JOHN CALIPARI: Well, I’ll tell you what Dedrick is, and I’ve known he and his brother for a long time. He’s a relentless player. So how many rebounds did he get on the second and third bounce, where everybody else stops and he just keeps going. He has an unbelievable feel to get the ball in the basket. You know, they are playing him around the goal based on they have to, but that kid could shoot threes, he could beat you on the bounce. He is a really, really good player.
And we did throw different guys at him. We tried to throw some length at him. Nick had five blocks. Nick played pretty good. But we needed rebounding. We needed someone to get some offensive -- couldn’t make a shot. We needed those, and that’s why Reed played well.
But no, he’s that good. You know, I thought we defended him pretty good. 20 and 15, and I think we did a pretty good job on him.
Q. At least three ranked wins in a row. The hype is growing again. How do you think these guys have progressed in dealing with success and not letting their foot off the gas?
JOHN CALIPARI: I made a statement and everybody went crazy -- I don’t listen to anybody so I don’t really care, but they went crazy about, I said to my team. I did not say it publically.
When we lost to Seton Hall, I said, “I want you to look at that as though you won. That should be your mentality because we are getting better.”
Then the Auburn game ended and I said the next day, “I want you to look at that game as though we lost.” The kid made the bounce. Does it change? We are getting better. We can’t live with results. Why? If you’re getting better, live with them.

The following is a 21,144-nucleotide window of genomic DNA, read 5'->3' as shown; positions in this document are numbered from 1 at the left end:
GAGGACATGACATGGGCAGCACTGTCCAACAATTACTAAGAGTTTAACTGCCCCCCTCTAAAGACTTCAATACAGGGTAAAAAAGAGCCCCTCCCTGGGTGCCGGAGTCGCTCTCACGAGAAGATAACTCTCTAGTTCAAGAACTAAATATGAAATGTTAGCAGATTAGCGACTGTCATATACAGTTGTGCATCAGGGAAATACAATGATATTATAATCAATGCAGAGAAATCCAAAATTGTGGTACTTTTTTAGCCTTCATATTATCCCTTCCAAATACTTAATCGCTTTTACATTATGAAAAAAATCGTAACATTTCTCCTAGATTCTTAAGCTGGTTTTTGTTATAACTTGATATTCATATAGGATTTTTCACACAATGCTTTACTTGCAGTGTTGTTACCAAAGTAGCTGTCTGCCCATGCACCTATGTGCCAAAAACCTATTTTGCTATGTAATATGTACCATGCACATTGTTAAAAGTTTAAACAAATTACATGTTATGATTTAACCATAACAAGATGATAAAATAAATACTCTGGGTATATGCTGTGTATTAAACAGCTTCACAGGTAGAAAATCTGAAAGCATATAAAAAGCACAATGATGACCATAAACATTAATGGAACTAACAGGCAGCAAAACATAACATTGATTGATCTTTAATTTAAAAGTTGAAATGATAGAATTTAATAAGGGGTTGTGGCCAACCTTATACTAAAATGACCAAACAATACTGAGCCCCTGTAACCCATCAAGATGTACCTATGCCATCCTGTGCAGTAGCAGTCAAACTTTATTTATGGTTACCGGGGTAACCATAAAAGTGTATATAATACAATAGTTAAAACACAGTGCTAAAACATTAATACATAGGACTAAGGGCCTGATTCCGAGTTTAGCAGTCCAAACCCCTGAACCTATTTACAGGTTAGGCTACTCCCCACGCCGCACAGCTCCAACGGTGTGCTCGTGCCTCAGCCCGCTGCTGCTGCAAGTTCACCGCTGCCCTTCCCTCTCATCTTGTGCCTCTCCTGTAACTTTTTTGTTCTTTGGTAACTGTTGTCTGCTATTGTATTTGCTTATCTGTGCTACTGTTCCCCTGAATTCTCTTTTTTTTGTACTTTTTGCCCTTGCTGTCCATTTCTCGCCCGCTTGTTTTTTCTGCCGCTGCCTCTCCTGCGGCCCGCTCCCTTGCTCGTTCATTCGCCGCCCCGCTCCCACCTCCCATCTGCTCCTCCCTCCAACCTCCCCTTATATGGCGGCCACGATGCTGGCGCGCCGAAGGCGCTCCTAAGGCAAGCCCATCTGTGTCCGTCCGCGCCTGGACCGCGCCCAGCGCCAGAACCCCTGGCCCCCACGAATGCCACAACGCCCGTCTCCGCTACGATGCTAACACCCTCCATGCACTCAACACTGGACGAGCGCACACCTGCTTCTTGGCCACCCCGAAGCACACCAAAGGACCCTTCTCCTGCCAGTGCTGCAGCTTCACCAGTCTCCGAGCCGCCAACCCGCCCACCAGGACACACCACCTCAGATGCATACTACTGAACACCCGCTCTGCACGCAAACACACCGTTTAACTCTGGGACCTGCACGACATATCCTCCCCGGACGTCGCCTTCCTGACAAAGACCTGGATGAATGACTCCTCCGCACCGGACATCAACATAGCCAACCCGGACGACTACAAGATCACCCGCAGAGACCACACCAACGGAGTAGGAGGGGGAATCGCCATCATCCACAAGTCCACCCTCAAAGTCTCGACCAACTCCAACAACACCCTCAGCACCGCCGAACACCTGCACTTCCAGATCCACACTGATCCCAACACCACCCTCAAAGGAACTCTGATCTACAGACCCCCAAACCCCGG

There are thing that happen, flagrant one calls, there are things that happen that are out of your control. Are you getting better individually and as a team? We are.
We are making -- we are taking that gradual climb, and I know -- I don’t know if it’s a people’s opinion of what we were or their hope of what we were. Like some people have a hope and it’s not an opinion, it’s their hope we stink, and that I think played into it early, but how many years have I been here? This is ten. It feels like 22, it’s only ten? (Shaking head).
Q. What did you think of the atmosphere, the fan involvement and all that?
JOHN CALIPARI: It was really good. I thought Game Day was really good. They said it was one of the best Game Days they have had. There’s never going to be another one where there’s 22,000 like we had the first time we came here. I can’t remember what year it was, we had 22,000 at Game Day and these people thought we’re all nuts.
Today they looked and they said, Coach, this is a big time crowd for us. I want to thank the fans. They came in and they got their free ice cream.
So now in three weeks we have Game Day again -- you think so? All right. I’m going to have our president, he’s going to give away free scholarships (laughter) oh, I didn’t see you over there, Dr. Capilouto.
Q. Tyler went 0-for-4 from deep, but looked like he was defending really well out there.
JOHN CALIPARI: Yeah, and he rebounded well. Now, he’s still -- he had two turnovers, late. One on a post feed for no reason and one on a baseline drive when he just should have shot the ball. But he’s still learning. He reverts back to high school at times. He’s 19 years old.
Q. When you all lost to Duke in the Champions Classic, a lot of people thought, okay, maybe this team was over hyped. Do you think that could end up being a blessing in disguise for what this team has been able to do since then?
JOHN CALIPARI: I’d rather learn from a close win than an absolute shellacking that we took. But if it does help us, that’s great, but I don’t -- there’s no solace in what happened up there. We got absolutely clubbed by a very good team.